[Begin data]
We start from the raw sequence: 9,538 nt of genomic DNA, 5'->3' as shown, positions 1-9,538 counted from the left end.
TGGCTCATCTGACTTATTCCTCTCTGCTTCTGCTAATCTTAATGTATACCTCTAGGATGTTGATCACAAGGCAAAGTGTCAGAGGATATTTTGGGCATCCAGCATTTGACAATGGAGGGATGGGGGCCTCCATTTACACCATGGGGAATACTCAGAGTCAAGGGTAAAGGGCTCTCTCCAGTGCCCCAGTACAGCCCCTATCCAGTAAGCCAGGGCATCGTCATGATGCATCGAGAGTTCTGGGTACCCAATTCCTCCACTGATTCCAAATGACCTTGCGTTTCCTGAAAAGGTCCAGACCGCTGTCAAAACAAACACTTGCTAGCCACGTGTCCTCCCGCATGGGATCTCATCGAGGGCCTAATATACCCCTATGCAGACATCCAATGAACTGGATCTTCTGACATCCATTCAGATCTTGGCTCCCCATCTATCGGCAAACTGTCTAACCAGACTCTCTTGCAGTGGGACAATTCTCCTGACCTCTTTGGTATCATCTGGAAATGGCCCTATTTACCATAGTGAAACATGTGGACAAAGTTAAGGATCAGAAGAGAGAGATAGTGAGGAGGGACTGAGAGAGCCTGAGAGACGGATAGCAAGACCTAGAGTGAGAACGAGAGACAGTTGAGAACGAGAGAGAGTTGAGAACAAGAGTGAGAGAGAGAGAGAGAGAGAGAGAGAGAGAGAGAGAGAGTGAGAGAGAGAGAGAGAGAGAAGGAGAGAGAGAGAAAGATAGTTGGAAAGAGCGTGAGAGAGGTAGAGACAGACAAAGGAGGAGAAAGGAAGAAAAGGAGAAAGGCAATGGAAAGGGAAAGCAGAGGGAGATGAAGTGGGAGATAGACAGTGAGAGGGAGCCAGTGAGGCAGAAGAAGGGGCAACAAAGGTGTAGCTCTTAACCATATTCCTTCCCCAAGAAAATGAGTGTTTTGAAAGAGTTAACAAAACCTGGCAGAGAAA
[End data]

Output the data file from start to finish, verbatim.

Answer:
We start from the raw sequence: 9,538 nt of genomic DNA, 5'->3' as shown, positions 1-9,538 counted from the left end.
TGGCTCATCTGACTTATTCCTCTCTGCTTCTGCTAATCTTAATGTATACCTCTAGGATGTTGATCACAAGGCAAAGTGTCAGAGGATATTTTGGGCATCCAGCATTTGACAATGGAGGGATGGGGGCCTCCATTTACACCATGGGGAATACTCAGAGTCAAGGGTAAAGGGCTCTCTCCAGTGCCCCAGTACAGCCCCTATCCAGTAAGCCAGGGCATCGTCATGATGCATCGAGAGTTCTGGGTACCCAATTCCTCCACTGATTCCAAATGACCTTGCGTTTCCTGAAAAGGTCCAGACCGCTGTCAAAACAAACACTTGCTAGCCACGTGTCCTCCCGCATGGGATCTCATCGAGGGCCTAATATACCCCTATGCAGACATCCAATGAACTGGATCTTCTGACATCCATTCAGATCTTGGCTCCCCATCTATCGGCAAACTGTCTAACCAGACTCTCTTGCAGTGGGACAATTCTCCTGACCTCTTTGGTATCATCTGGAAATGGCCCTATTTACCATAGTGAAACATGTGGACAAAGTTAAGGATCAGAAGAGAGAGATAGTGAGGAGGGACTGAGAGAGCCTGAGAGACGGATAGCAAGACCTAGAGTGAGAACGAGAGACAGTTGAGAACGAGAGAGAGTTGAGAACAAGAGTGAGAGAGAGAGAGAGAGAGAGAGAGAGAGAGAGAGAGAGTGAGAGAGAGAGAGAGAGAGAAGGAGAGAGAGAGAAAGATAGTTGGAAAGAGCGTGAGAGAGGTAGAGACAGACAAAGGAGGAGAAAGGAAGAAAAGGAGAAAGGCAATGGAAAGGGAAAGCAGAGGGAGATGAAGTGGGAGATAGACAGTGAGAGGGAGCCAGTGAGGCAGAAGAAGGGGCAACAAAGGTGTAGCTCTTAACCATATTCCTTCCCCAAGAAAATGAGTGTTTTGAAAGAGTTAACAAAACCTGGCAGAGAAA